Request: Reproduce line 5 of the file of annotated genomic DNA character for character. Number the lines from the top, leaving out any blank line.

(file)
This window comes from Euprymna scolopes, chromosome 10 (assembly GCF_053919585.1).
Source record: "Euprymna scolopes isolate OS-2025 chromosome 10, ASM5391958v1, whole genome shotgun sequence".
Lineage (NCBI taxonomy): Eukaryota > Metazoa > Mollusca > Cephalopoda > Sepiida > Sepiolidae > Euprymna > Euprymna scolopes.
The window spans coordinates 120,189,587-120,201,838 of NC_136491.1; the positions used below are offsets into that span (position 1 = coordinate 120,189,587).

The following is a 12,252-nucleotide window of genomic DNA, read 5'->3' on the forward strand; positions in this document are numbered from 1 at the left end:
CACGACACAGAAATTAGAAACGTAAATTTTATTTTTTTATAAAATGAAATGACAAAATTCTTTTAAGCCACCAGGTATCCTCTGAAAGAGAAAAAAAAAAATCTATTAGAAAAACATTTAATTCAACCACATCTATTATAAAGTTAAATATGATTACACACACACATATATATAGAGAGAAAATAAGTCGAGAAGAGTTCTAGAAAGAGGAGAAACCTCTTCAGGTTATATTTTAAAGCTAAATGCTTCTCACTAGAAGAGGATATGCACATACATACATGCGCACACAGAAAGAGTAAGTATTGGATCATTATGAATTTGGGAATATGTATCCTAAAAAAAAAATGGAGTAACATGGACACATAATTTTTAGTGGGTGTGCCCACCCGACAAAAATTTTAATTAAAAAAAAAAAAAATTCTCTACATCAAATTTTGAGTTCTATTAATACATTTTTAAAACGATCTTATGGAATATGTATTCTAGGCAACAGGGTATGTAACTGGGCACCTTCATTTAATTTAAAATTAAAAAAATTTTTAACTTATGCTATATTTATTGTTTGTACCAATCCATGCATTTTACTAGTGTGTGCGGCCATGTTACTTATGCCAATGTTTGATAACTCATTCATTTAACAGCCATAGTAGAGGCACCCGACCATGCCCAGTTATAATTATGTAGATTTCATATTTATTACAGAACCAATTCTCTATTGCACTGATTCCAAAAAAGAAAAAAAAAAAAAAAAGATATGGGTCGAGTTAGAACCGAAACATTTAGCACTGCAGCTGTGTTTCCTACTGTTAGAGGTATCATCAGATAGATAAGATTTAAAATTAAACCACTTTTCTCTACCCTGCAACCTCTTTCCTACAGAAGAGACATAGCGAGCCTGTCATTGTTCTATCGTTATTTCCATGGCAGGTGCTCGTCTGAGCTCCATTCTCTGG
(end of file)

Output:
The following is a 12,252-nucleotide window of genomic DNA, read 5'->3' on the forward strand; positions in this document are numbered from 1 at the left end: